Speaking to Deadline in 2019, King explained that she'd seen a lot of positive changes for trans people since her first "ANTM" stint, but there's still plenty she still wants to do for the community and herself. "There's just so much more I want. I have to just be more confident," she shared. "I just want to continue to bring positivity into my environment and say, 'This is where I belong.'"

Pia Davis is breaking down boundaries in the fashion world

Through her brand, No Sesso, Pia Davis has quite an impressive achievement under her belt as she became the very first transgender designer to present a collection during New York Fashion Week in 2019. "Being one of the first trans artists to be on the fashion calendar was really major. It was kind of unheard of before then," Davis, who founded the brand alongside Autumn Randolph and Erin Hayes, explained to High Snobiety in 2022. "And just being seen for the work we put out, the designs, and the conceptual art was very important, because they don't just put anyone on that calendar. We were making history."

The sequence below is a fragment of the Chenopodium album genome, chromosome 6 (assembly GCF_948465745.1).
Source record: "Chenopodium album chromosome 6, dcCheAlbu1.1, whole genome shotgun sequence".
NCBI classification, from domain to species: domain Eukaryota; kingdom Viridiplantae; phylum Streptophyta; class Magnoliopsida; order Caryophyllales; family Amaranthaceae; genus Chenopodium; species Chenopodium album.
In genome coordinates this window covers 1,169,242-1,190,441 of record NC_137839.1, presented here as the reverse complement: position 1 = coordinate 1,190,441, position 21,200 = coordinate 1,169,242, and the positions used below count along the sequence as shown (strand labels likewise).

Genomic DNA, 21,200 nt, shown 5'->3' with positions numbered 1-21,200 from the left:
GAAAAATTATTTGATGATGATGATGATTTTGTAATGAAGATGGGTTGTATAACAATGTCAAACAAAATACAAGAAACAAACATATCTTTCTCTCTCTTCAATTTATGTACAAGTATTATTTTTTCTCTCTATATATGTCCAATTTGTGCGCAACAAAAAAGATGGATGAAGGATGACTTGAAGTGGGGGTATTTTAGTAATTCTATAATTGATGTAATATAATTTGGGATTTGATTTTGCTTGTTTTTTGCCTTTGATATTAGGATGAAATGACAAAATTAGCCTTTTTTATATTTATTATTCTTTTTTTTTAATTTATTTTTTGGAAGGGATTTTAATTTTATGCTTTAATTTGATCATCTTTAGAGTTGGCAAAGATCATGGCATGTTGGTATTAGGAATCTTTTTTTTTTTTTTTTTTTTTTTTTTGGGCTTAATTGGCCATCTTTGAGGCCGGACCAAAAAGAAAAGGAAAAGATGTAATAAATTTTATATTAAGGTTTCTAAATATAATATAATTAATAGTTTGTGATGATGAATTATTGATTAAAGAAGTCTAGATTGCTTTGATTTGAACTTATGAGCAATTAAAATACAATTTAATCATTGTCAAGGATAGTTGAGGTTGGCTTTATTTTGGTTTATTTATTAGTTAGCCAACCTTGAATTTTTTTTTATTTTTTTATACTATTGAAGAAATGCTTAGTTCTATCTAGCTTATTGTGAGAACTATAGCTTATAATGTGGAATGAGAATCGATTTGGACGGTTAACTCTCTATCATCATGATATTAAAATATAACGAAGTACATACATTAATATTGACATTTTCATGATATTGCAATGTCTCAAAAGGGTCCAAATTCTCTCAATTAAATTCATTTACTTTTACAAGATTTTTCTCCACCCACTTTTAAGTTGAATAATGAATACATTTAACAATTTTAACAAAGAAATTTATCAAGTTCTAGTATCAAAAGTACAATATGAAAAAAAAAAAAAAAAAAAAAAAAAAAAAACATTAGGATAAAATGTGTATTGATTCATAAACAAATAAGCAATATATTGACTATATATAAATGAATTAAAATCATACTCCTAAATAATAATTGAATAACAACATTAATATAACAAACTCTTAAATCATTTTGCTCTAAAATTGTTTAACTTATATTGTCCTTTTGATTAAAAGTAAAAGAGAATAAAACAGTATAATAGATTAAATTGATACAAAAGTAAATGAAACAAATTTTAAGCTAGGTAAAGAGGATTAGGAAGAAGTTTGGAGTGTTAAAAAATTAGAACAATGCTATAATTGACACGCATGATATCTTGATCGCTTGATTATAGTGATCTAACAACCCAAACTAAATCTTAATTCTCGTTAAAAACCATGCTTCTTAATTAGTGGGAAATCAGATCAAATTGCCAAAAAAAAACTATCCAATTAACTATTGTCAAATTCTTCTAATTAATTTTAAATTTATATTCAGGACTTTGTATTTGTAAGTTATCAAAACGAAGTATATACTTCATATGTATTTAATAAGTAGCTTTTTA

No Sesso is all about gender-neutral clothing (in Italian, the phrase literally translates to mean no gender), and it has some very major —and we mean major — fans. Among those spotted in No Sesso clothing include the likes of Kim Kardashian, SZA, and Lizzo. Speaking about how things have progressed for the trans community in the public eye, Davis told Nylon, "There has been a lot of progress compared to the past. There's more representation all around. There could definitely be more, but it's in a step towards the right direction." As for what Davis would like to see happen next, she wants "more creatives getting a chance in a platform to show their creativity. Brands reaching out to designers to collaborate, and designers that are a little bit more independent to collaborate."


Teddy Quinlivan was the first trans model to front a campaign for Chanel